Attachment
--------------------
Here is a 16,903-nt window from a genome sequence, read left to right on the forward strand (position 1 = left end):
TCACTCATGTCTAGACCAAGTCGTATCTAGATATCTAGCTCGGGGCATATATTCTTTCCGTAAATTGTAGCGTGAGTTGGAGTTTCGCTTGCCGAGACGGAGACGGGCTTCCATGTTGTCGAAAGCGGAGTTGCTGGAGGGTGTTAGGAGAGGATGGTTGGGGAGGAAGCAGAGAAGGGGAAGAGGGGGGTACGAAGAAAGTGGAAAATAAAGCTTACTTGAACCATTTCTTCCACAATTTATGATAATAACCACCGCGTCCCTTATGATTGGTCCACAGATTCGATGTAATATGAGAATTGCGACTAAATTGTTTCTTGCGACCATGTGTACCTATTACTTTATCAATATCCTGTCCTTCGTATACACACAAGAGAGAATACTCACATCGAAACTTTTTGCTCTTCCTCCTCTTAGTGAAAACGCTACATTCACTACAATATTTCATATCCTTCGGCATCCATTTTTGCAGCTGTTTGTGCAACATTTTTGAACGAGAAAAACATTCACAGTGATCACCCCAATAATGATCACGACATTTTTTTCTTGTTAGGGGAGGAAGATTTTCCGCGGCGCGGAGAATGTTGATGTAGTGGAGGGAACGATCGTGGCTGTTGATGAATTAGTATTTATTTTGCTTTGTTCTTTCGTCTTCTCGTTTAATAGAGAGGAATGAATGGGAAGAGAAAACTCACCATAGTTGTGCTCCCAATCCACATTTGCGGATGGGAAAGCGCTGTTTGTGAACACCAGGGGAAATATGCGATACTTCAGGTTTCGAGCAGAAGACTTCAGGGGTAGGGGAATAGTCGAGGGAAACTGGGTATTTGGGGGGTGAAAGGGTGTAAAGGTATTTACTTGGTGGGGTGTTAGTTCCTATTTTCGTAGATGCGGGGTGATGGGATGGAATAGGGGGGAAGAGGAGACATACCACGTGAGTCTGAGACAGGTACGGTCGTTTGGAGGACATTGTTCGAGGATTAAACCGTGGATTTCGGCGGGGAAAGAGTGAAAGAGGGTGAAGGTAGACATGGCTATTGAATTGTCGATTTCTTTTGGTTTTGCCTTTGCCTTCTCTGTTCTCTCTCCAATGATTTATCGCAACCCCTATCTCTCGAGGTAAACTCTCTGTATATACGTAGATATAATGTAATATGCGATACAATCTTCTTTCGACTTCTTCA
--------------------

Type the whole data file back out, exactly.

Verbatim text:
Here is a 16,903-nt window from a genome sequence, read left to right on the forward strand (position 1 = left end):
TCACTCATGTCTAGACCAAGTCGTATCTAGATATCTAGCTCGGGGCATATATTCTTTCCGTAAATTGTAGCGTGAGTTGGAGTTTCGCTTGCCGAGACGGAGACGGGCTTCCATGTTGTCGAAAGCGGAGTTGCTGGAGGGTGTTAGGAGAGGATGGTTGGGGAGGAAGCAGAGAAGGGGAAGAGGGGGGTACGAAGAAAGTGGAAAATAAAGCTTACTTGAACCATTTCTTCCACAATTTATGATAATAACCACCGCGTCCCTTATGATTGGTCCACAGATTCGATGTAATATGAGAATTGCGACTAAATTGTTTCTTGCGACCATGTGTACCTATTACTTTATCAATATCCTGTCCTTCGTATACACACAAGAGAGAATACTCACATCGAAACTTTTTGCTCTTCCTCCTCTTAGTGAAAACGCTACATTCACTACAATATTTCATATCCTTCGGCATCCATTTTTGCAGCTGTTTGTGCAACATTTTTGAACGAGAAAAACATTCACAGTGATCACCCCAATAATGATCACGACATTTTTTTCTTGTTAGGGGAGGAAGATTTTCCGCGGCGCGGAGAATGTTGATGTAGTGGAGGGAACGATCGTGGCTGTTGATGAATTAGTATTTATTTTGCTTTGTTCTTTCGTCTTCTCGTTTAATAGAGAGGAATGAATGGGAAGAGAAAACTCACCATAGTTGTGCTCCCAATCCACATTTGCGGATGGGAAAGCGCTGTTTGTGAACACCAGGGGAAATATGCGATACTTCAGGTTTCGAGCAGAAGACTTCAGGGGTAGGGGAATAGTCGAGGGAAACTGGGTATTTGGGGGGTGAAAGGGTGTAAAGGTATTTACTTGGTGGGGTGTTAGTTCCTATTTTCGTAGATGCGGGGTGATGGGATGGAATAGGGGGGAAGAGGAGACATACCACGTGAGTCTGAGACAGGTACGGTCGTTTGGAGGACATTGTTCGAGGATTAAACCGTGGATTTCGGCGGGGAAAGAGTGAAAGAGGGTGAAGGTAGACATGGCTATTGAATTGTCGATTTCTTTTGGTTTTGCCTTTGCCTTCTCTGTTCTCTCTCCAATGATTTATCGCAACCCCTATCTCTCGAGGTAAACTCTCTGTATATACGTAGATATAATGTAATATGCGATACAATCTTCTTTCGACTTCTTCA